I'd like to use a variable inside a regex, how can I do this in Python?

TEXTO = sys.argv[1]

if re.search(r"\b(?=\w)TEXTO\b(?!\w)", subject, re.IGNORECASE):
    # Successful match
else:
    # Match attempt failed
  • 8
    You use string concatenation – Chris Eberle Aug 3 '11 at 18:00
up vote 202 down vote accepted

You have to build the regex as a string:

TEXTO = sys.argv[1]
my_regex = r"\b(?=\w)" + re.escape(TEXTO) + r"\b(?!\w)"

if re.search(my_regex, subject, re.IGNORECASE):
    etc.

Note the use of re.escape so that if your text has special characters, they won't be interpreted as such.

  • 3
    What if your variable goes first? r'' + foo + 'bar' ? – deed02392 Dec 6 '13 at 17:24
  • @deed02392 r'' not necessary if you do re.escape(foo), which you should anyway. Actually, I think re interprets whatever it's given as a unicode string regardless of whether you prefix r or not. – OJFord Aug 13 '14 at 10:23
  • Does .format() work as well in place of the re.escape or is re.escape() necessary? – Praxiteles Feb 3 '16 at 9:59
  • @praxiteles did u find the answer? – Pedro Lobito Dec 9 '17 at 2:43
  • 1
    I'm not sure if this works in I need to have a group of which the variable is a part of. Other answers below look more intuitive for that, and don't break the regex into several expressions. – guival Dec 14 '17 at 9:15
if re.search(r"\b(?<=\w)%s\b(?!\w)" % TEXTO, subject, re.IGNORECASE):

This will insert what is in TEXTO into the regex as a string.

rx = r'\b(?<=\w){0}\b(?!\w)'.format(TEXTO)

I agree with all the above unless:

sys.argv[1] was something like Chicken\d{2}-\d{2}An\s*important\s*anchor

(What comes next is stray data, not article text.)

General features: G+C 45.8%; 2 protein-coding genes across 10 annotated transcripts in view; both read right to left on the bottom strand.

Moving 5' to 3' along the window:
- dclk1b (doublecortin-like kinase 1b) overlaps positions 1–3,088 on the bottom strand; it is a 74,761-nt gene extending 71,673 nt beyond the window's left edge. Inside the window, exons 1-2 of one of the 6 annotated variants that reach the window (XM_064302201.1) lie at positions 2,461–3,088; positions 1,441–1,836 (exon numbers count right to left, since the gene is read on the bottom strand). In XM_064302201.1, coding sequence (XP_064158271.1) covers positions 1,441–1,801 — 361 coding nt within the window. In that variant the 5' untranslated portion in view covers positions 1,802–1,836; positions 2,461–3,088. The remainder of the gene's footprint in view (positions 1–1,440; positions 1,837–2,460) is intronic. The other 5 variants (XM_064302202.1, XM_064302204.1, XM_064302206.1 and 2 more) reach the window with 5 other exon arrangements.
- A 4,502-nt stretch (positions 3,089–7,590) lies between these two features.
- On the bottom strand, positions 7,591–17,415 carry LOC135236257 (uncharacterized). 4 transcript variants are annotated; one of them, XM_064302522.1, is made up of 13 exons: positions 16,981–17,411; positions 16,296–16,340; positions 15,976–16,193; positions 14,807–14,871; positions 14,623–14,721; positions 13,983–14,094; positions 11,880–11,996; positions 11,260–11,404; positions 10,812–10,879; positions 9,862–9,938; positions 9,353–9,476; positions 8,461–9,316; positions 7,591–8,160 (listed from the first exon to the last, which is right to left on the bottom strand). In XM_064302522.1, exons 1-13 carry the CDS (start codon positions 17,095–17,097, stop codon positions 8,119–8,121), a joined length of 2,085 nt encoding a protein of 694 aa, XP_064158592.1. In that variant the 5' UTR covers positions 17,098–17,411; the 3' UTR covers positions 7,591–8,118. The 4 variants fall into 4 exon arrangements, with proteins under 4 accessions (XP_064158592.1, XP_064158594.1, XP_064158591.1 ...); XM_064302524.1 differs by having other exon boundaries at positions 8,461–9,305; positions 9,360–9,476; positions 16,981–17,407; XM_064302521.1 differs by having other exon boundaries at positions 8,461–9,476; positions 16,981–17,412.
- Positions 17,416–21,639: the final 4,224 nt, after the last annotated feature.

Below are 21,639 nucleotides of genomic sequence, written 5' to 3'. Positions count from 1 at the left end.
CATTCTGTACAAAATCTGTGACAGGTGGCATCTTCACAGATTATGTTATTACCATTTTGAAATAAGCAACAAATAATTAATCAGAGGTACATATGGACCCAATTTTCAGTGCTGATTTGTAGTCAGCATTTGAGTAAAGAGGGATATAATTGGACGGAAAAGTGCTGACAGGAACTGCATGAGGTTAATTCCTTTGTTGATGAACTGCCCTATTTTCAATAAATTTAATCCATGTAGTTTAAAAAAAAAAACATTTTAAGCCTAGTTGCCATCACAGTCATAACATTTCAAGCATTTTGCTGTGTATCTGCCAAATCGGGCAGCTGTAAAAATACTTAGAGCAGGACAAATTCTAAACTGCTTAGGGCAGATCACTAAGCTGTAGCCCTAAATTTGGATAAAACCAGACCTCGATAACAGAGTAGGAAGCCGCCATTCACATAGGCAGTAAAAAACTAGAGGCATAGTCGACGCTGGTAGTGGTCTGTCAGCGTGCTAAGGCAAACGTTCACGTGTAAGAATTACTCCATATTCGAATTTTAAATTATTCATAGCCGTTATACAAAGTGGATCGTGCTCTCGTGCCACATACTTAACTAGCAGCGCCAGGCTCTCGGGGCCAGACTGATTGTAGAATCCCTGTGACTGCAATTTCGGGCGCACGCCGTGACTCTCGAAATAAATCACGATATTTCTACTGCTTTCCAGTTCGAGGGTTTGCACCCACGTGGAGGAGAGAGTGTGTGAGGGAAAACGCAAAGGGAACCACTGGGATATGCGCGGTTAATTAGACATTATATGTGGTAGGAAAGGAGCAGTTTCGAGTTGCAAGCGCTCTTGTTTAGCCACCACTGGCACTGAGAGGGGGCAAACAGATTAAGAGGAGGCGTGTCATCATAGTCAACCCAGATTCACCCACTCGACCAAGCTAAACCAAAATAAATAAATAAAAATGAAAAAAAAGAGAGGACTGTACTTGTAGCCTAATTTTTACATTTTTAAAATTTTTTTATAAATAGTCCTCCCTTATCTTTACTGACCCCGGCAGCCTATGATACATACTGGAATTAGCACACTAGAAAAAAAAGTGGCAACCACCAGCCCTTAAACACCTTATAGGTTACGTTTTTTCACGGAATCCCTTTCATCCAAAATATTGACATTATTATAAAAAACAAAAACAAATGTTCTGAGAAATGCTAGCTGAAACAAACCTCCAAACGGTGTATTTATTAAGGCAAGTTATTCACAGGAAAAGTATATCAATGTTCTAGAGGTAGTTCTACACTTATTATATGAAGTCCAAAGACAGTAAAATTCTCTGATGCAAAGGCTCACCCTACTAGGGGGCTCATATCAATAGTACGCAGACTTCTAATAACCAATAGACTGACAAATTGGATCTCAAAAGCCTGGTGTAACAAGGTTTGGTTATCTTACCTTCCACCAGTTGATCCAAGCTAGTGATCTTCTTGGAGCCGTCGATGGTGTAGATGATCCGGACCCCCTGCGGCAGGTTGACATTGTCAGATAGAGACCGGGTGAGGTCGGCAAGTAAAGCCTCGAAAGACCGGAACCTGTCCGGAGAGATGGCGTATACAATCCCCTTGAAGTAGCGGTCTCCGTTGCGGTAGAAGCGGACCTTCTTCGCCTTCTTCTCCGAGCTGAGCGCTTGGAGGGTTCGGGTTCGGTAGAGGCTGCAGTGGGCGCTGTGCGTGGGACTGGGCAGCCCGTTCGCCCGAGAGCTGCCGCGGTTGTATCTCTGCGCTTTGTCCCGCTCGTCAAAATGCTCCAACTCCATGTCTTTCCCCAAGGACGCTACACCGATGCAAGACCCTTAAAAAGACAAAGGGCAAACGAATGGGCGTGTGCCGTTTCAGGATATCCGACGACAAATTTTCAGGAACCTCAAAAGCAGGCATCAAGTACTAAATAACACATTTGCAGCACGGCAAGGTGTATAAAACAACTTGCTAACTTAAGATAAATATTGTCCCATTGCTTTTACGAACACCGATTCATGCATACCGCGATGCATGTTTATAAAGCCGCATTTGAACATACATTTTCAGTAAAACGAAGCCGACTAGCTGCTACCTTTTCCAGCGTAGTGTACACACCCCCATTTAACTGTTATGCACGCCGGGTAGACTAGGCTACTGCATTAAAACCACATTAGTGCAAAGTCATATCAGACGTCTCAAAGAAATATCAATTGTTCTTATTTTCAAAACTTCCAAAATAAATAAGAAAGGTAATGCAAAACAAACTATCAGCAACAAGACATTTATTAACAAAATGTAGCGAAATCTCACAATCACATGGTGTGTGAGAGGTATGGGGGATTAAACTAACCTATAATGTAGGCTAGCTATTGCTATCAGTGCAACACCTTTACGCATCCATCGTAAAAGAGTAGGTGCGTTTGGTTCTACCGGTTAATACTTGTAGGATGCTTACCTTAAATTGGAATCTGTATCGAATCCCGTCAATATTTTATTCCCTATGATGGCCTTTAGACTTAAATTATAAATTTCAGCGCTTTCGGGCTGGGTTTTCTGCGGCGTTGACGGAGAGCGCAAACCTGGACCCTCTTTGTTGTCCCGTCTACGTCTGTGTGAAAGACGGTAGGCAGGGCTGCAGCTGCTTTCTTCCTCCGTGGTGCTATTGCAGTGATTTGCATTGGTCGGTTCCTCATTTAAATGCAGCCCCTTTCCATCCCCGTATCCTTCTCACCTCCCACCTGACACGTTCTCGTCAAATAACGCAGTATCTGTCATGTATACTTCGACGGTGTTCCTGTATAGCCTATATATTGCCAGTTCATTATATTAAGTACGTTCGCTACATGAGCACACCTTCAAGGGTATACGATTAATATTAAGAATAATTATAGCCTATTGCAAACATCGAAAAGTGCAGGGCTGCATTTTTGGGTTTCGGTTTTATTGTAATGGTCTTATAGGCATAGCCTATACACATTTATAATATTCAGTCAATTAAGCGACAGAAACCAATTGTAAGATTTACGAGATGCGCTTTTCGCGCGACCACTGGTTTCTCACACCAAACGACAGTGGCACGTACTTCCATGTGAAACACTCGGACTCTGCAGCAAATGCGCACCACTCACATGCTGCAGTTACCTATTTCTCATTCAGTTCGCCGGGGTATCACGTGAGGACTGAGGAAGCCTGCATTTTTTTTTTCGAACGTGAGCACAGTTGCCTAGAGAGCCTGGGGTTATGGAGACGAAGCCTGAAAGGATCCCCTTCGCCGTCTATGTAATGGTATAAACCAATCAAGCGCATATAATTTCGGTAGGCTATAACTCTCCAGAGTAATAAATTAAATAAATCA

sys.argv[1] = "Chicken\d{2}-\d{2}An\s*important\s*anchor"

you would not want to use re.escape, because in that case you would like it to behave like a regex

TEXTO = sys.argv[1]

if re.search(r"\b(?<=\w)" + TEXTO + "\b(?!\w)", subject, re.IGNORECASE):
    # Successful match
else:
    # Match attempt failed

I needed to search for usernames that are similar to each other, and what Ned Batchelder said was incredibly helpful. However, I found I had cleaner output when I used re.compile to create my re search term:

pattern = re.compile(r"("+username+".*):(.*?):(.*?):(.*?):(.*)"
matches = re.findall(pattern, lines)

Output can be printed using the following:

print(matches[1]) # prints one whole matching line (in this case, the first line)
print(matches[1][3]) # prints the fourth character group (established with the parentheses in the regex statement) of the first line.

I find it very convenient to build a regular expression pattern by stringing together multiple smaller patterns.

import re

string = "begin:id1:tag:middl:id2:tag:id3:end"
re_str1 = r'(?<=(\S{5})):'
re_str2 = r'(id\d+):(?=tag:)'
re_pattern = re.compile(re_str1 + re_str2)
match = re_pattern.findall(string)
print(match)

Output:

[('begin', 'id1'), ('middl', 'id2')]

You can use format keyword as well for this.Format method will replace {} placeholder to the variable which you passed to the format method as an argument.

if re.search(r"\b(?=\w)**{}**\b(?!\w)".**format(TEXTO)**, subject, re.IGNORECASE):
    # Successful match**strong text**
else:
    # Match attempt failed

protected by Pedro Lobito Apr 27 at 3:32

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